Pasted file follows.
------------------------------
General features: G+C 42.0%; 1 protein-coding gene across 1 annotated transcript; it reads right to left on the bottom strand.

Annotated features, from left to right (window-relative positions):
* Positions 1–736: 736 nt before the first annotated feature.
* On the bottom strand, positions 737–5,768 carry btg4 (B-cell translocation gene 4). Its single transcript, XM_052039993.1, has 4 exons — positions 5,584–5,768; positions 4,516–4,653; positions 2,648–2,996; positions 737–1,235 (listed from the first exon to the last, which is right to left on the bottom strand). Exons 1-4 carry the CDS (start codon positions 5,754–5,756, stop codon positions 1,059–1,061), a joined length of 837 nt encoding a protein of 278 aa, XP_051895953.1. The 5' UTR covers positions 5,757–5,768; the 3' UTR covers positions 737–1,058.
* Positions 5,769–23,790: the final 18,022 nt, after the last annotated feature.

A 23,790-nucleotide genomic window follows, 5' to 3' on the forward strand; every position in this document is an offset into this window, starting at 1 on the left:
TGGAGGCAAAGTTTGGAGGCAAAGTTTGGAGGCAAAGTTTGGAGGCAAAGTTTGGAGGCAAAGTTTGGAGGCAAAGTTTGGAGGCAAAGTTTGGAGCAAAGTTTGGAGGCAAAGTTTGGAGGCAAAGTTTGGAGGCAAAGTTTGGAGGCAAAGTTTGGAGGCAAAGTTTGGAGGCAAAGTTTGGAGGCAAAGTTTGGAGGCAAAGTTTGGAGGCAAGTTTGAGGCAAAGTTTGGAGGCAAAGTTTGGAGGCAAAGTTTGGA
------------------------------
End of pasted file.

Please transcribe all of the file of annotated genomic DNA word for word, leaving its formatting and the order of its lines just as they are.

General features: G+C 42.0%; 1 protein-coding gene across 1 annotated transcript; it reads right to left on the bottom strand.

Annotated features, from left to right (window-relative positions):
* Positions 1–736: 736 nt before the first annotated feature.
* On the bottom strand, positions 737–5,768 carry btg4 (B-cell translocation gene 4). Its single transcript, XM_052039993.1, has 4 exons — positions 5,584–5,768; positions 4,516–4,653; positions 2,648–2,996; positions 737–1,235 (listed from the first exon to the last, which is right to left on the bottom strand). Exons 1-4 carry the CDS (start codon positions 5,754–5,756, stop codon positions 1,059–1,061), a joined length of 837 nt encoding a protein of 278 aa, XP_051895953.1. The 5' UTR covers positions 5,757–5,768; the 3' UTR covers positions 737–1,058.
* Positions 5,769–23,790: the final 18,022 nt, after the last annotated feature.

A 23,790-nucleotide genomic window follows, 5' to 3' on the forward strand; every position in this document is an offset into this window, starting at 1 on the left:
TGGAGGCAAAGTTTGGAGGCAAAGTTTGGAGGCAAAGTTTGGAGGCAAAGTTTGGAGGCAAAGTTTGGAGGCAAAGTTTGGAGGCAAAGTTTGGAGCAAAGTTTGGAGGCAAAGTTTGGAGGCAAAGTTTGGAGGCAAAGTTTGGAGGCAAAGTTTGGAGGCAAAGTTTGGAGGCAAAGTTTGGAGGCAAAGTTTGGAGGCAAAGTTTGGAGGCAAGTTTGAGGCAAAGTTTGGAGGCAAAGTTTGGAGGCAAAGTTTGGA